Could it be possible that the world faces a bigger catastrophe than the Global Financial Crisis? Yes, a truly frightening scenario (and it has nothing to do with nuclear warfare). The challenge we face – and which must be brought under control with great urgency – is spendthrift politicians! No, this is not a joke. Wish it was.
One of the unintended consequences of the GFC is that we gave politicians unofficial emergency powers. At a time of crisis – after they had thought about things for a couple of days and realised that they were unlikely to be re-elected unless they pulled a rabbit out of a hat – they resorted to their usual remedy for all things threatening their job security: spend like drunken sailors. It seemed like a good idea at the time, too. This is because they lavished largesse on us. They were giving us handouts. How could that be bad, we asked ourselves while trying to pretend the squeamish feeling in the pit of our stomachs was not there.
Now we are starting to realise why we felt concerned. It’s because politicians have behaved as though it were Christmas Eve and they suddenly remembered two dozen presents they hadn’t bought and no-one was telling them their credit card had run out of funds. So, they bought four dozen – just to be sure they had everything covered. Now, the monthly statement has come in. The politicians couldn’t believe the first invoice and queried whether there had been some mistake in adding up.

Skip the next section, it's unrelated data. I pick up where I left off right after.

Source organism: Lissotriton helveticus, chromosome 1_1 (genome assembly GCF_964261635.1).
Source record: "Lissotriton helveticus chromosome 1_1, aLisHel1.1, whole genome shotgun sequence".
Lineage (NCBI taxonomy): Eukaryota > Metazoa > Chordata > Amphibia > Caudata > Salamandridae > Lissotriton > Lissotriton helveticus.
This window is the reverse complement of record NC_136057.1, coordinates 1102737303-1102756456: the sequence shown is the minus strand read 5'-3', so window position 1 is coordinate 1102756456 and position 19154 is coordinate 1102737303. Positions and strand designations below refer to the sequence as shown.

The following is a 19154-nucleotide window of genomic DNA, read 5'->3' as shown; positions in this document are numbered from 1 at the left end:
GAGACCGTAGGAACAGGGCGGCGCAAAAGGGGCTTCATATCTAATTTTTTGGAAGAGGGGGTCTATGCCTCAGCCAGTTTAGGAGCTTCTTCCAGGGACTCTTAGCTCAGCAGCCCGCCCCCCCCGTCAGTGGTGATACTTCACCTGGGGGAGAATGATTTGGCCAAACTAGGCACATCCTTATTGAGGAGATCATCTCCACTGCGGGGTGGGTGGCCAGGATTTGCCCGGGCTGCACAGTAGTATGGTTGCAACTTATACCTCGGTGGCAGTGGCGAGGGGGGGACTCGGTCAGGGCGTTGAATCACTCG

So the card issuer sent a new statement to us, the ultimate guarantors of all these cards. Now we really do feel queasy. And there’s good reason to be. There is a hangover creeping up on us as the euphoria of the handouts wears off and reality creeps in on our consciousness. Going to be the mother of all hangovers too as public debt soars in almost every economy across the globe.
Spend, spend, spend has been the mantra of salvation but now comes the time to settle the bar tab.
The Obama administration probably gave up counting after the first trillion of debt (where do they get calculators that big?). Even tiny Australia has racked-up a third of that – an estimated $350 billion of debt. And still the politicians are looking for ways to stimulate the world’s economies. We must stop them before it’s too late.
It will take years, if not decades, to recover the surplus positions many economies were enjoying before the crash. Sadly, our children will bear much of the weight of this millstone (though we certainly won’t escape unscathed).
The danger is that administrations which get into a spending binge, almost never have the courage – or the intelligence – to work out that restraint is the necessary antidote. Right across the globe we have scores of these governments all staring with a fixed gaze at the hypnotist’s watch that carries just one word: stimulus. If we don’t stop them spending we may even teeter over the precipice into a Depression truly worse than the 1930s.
It’s time we raised our voices because it is our future prosperity that is being sprayed up against a wall.